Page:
Red River Co-op recognizes the first National Day for Truth and Reconciliation and Orange Shirt Day on September 30
Orange Shirt Day is a legacy of the St. Joseph Mission Residential School (1891-1981) Commemoration Project and Reunion events that took place in Williams Lake, British Columbia in 2013. St. Joseph’s Mission residential school was where Phyllis Webstad had the new orange shirt her grandmother bought her for her first day of school taken away upon her arrival. Residential schools were church-run schools where approximately 150,000 First Nations, Inuit and Métis children were sent between the 1860s and the 1990s. The schools harmed Indigenous children by removing them from their families, forcing them to speak English or French instead of their ancestral languages, disconnecting them from their culture and traditions and forcing them to adopt Christianity in order to assimilate into Canadian society.
Orange Shirt Day was started by Phyllis Webstad to share the message that every child matters every day and on Orange Shirt Day. It is a day to recognize the legacy of residential schools and the ongoing impact they had on generations of First Nations, Inuit and Métis peoples. It is a day to honour the survivors and children lost. September 30 was chosen as Orange Shirt Day because it is the time of year children were taken from their homes to residential schools. The date was also selected because it correlates with the start of the school year for people now, which brings the opportunity to set the stage for anti-racism policies and teachings for the school year.
The National Day for Truth and Reconciliation was introduced by the Canadian federal government in 2021 to address the Truth and Reconciliation Commission’s Call to Action #80 to establish a statutory holiday to honour survivors of residential schools, their families and communities. This upcoming September 30 is the first National Day of Truth and Reconciliation, ensuring that public commemoration of the history and legacy of residential schools remains a vital component of the reconciliation process.
September 30 at Red River Co-op
Red River Co-op acknowledge the harms and mistakes of the past and dedicate ourselves to moving forward in partnership with Indigenous communities in a spirit of truth, reconciliation, and collaboration. Red River Co-op will recognize Orange Shirt Day and the first National Day for Truth and Reconciliation on September 30 as part of our co-operative’s commitment to progress on our collective and personal journeys of learning and reconciliation.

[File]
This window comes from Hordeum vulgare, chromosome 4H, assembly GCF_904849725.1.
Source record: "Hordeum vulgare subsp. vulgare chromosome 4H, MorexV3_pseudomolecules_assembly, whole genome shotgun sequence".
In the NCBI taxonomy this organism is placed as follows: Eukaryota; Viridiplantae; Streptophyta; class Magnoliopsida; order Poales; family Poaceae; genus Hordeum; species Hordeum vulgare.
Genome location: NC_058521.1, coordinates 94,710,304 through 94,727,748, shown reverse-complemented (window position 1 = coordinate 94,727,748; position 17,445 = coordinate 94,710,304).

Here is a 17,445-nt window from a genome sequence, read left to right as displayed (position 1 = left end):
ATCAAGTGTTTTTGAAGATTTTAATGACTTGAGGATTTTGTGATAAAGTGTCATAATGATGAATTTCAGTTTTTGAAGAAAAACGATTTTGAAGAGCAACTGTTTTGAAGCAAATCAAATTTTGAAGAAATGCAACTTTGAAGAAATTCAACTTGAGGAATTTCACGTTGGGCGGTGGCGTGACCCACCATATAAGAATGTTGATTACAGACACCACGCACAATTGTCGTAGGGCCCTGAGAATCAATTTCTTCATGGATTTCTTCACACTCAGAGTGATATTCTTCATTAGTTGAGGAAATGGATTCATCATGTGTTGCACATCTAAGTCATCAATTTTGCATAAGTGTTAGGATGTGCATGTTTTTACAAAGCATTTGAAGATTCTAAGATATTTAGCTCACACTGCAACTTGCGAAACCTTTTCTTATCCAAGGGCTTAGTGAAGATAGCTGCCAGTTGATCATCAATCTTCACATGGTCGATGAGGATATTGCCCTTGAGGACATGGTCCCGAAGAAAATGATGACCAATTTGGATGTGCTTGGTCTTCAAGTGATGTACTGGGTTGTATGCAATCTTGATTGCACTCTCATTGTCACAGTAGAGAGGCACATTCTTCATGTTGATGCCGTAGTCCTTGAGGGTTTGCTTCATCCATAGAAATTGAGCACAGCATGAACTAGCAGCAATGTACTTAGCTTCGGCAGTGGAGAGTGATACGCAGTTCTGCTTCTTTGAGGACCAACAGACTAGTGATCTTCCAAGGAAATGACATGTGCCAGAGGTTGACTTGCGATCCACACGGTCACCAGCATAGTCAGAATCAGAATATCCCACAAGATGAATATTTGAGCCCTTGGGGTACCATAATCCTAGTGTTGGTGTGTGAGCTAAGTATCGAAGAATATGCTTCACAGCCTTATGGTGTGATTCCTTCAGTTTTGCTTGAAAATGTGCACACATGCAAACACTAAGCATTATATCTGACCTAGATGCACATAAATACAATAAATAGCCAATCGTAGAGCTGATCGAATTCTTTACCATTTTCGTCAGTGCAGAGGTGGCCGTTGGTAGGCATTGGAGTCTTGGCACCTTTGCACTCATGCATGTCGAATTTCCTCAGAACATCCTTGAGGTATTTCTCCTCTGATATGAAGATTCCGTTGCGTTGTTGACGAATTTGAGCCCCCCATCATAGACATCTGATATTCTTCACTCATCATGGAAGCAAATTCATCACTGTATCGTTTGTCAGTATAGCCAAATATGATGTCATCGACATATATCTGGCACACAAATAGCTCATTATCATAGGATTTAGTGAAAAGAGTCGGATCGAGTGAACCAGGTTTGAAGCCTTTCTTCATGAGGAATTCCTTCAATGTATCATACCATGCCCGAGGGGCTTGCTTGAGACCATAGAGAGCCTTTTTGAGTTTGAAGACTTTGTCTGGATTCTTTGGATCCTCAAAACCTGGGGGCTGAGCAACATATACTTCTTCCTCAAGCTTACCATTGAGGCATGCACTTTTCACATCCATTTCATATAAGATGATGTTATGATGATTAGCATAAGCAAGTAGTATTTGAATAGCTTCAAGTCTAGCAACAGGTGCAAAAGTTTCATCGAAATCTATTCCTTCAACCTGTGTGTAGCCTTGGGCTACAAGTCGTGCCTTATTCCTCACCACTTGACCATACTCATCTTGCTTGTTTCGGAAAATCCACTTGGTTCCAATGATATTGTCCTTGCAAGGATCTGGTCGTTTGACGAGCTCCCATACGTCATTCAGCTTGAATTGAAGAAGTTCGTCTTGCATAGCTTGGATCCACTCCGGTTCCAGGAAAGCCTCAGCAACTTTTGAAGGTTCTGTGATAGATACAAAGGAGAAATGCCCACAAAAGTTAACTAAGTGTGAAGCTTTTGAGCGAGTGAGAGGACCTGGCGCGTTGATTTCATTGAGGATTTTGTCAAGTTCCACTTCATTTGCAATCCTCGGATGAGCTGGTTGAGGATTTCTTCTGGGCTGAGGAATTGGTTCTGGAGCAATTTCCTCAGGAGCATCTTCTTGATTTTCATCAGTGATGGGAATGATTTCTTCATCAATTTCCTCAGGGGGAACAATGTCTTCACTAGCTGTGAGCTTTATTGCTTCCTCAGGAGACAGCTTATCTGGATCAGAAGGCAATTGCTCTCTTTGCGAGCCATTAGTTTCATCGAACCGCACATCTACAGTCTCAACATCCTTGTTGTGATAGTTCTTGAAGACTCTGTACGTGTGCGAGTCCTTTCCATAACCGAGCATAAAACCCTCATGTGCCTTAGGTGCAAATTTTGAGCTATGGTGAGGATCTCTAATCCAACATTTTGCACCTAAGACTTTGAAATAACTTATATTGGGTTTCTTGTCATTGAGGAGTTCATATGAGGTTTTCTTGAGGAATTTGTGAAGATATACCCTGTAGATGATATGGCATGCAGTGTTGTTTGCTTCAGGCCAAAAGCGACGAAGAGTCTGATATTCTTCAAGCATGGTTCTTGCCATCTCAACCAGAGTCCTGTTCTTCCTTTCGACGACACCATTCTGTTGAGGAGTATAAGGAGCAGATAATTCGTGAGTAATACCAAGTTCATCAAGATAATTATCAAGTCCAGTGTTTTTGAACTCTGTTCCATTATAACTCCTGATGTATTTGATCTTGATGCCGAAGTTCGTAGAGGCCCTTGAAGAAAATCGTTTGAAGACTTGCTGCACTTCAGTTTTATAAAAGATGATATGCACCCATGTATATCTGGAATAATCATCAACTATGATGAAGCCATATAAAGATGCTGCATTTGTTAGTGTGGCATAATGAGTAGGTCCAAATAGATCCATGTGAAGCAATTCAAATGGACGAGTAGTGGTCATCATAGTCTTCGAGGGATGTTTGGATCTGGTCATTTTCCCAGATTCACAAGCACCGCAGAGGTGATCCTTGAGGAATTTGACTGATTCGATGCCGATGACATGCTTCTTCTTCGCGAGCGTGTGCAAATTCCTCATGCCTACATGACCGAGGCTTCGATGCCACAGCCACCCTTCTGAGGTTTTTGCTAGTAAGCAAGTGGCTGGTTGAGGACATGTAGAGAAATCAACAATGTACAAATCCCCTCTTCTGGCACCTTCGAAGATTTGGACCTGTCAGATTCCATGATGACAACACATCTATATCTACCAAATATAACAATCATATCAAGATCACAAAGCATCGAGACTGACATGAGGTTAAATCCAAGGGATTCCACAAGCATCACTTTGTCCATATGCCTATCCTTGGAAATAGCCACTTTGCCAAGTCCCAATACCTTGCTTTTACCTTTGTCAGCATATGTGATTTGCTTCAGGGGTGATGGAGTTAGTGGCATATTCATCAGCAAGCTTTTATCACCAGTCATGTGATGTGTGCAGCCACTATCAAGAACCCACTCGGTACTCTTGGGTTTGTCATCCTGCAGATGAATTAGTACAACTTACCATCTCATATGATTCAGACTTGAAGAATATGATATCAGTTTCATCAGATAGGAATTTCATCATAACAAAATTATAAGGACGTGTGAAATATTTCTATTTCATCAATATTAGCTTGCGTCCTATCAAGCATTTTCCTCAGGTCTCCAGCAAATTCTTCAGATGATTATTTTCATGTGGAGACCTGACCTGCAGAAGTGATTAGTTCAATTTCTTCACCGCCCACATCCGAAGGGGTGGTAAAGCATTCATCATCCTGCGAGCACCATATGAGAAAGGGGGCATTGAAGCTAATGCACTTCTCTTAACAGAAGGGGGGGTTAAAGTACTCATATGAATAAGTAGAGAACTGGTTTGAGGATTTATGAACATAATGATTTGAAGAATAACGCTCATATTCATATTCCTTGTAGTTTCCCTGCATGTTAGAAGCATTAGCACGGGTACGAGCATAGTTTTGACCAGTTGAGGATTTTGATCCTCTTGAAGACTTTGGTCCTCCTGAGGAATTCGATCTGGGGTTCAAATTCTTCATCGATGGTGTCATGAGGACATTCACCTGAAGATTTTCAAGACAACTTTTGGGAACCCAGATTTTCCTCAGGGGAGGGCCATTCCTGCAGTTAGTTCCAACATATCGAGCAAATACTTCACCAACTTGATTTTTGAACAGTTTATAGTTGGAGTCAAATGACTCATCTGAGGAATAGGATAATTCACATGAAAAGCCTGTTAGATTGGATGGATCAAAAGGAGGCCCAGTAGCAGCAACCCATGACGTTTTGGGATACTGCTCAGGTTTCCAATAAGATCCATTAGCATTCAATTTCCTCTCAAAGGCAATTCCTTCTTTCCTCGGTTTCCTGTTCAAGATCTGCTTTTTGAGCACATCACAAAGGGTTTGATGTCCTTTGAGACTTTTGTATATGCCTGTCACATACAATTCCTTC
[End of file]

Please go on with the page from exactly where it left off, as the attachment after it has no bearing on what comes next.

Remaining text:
Red River Co-op is making a $5,000 donation to the Anish Corporation located on the Swan Lake First Nation urban reserve in Headingley, Manitoba. The Anish Corporation delivers culturally appropriate health and wellness related programs and services to primarily Indigenous people and creates innovative partnerships that advance reconciliation and promotes equality for all Indigenous people. The donation will support their Reclaiming Cultural Connections Reigniting Blood Memory virtual and land bases series - a series of cultural land base camps for children, youth, adults with the aid of elders and Knowledge Keepers to preserve and reclaim their teachings and cultural ways all while being on the land through various activities and ceremonies.
The Red River Co-op head office will be closed and we encourage all staff to recognize the day by gaining a greater understanding of Truth and Reconciliation and/or attend commemoration events in our community.
Food stores will observe holiday hours, 9:00AM to 6:00PM.
Gas bars will be operating at regular hours.
We have purchased official 2021 Every Child Matters T-shirts for our staff in honour of Orange Shirt Day and invite our team members to wear an orange shirt or a ribbon to work as a reminder that every child matters and to honour survivors and children lost. Partial proceeds from the purchase of the shirts go to the Orange Shirt Society to support awareness activities.
This year’s beautiful orange shirt design was created by Shayne Hommy, a Grade 11 First Nation Cree student at South Peace Secondary School in Dawson Creek, BC.
About Shayne’s design, as per OrangeShirtDay.org:
My design is three little Indigenous girls from different tribes, holding hands to represent the unity of our people, (Indigenous peoples) resilience and strength throughout the many years of suffering Indigenous peoples had to face.